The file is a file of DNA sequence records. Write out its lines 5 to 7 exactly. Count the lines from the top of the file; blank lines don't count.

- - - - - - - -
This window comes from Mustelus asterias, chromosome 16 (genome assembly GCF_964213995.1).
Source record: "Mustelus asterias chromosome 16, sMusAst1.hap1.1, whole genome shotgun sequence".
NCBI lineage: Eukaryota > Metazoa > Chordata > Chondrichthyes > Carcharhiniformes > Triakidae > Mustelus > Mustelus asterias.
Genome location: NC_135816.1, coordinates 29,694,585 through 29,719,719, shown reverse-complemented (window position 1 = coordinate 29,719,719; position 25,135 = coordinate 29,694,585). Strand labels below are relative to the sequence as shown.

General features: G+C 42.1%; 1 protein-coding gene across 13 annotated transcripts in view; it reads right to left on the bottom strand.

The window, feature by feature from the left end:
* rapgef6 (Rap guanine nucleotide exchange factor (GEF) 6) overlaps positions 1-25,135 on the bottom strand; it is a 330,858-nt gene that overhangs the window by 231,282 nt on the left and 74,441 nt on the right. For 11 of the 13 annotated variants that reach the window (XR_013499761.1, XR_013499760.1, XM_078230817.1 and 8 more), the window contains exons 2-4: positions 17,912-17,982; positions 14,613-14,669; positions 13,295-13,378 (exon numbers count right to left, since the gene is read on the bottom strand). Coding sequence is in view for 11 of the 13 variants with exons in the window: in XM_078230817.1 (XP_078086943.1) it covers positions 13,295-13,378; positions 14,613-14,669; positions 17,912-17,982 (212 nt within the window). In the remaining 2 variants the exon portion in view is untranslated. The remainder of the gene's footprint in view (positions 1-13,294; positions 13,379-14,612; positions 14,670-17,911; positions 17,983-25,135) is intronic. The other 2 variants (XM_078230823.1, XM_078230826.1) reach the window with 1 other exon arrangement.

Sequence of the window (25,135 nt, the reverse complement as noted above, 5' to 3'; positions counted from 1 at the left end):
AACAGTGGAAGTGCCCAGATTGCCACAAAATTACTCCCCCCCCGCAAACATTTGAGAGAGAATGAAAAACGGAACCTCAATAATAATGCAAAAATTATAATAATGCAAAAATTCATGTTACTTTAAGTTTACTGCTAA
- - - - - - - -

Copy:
General features: G+C 42.1%; 1 protein-coding gene across 13 annotated transcripts in view; it reads right to left on the bottom strand.

The window, feature by feature from the left end:
* rapgef6 (Rap guanine nucleotide exchange factor (GEF) 6) overlaps positions 1-25,135 on the bottom strand; it is a 330,858-nt gene that overhangs the window by 231,282 nt on the left and 74,441 nt on the right. For 11 of the 13 annotated variants that reach the window (XR_013499761.1, XR_013499760.1, XM_078230817.1 and 8 more), the window contains exons 2-4: positions 17,912-17,982; positions 14,613-14,669; positions 13,295-13,378 (exon numbers count right to left, since the gene is read on the bottom strand). Coding sequence is in view for 11 of the 13 variants with exons in the window: in XM_078230817.1 (XP_078086943.1) it covers positions 13,295-13,378; positions 14,613-14,669; positions 17,912-17,982 (212 nt within the window). In the remaining 2 variants the exon portion in view is untranslated. The remainder of the gene's footprint in view (positions 1-13,294; positions 13,379-14,612; positions 14,670-17,911; positions 17,983-25,135) is intronic. The other 2 variants (XM_078230823.1, XM_078230826.1) reach the window with 1 other exon arrangement.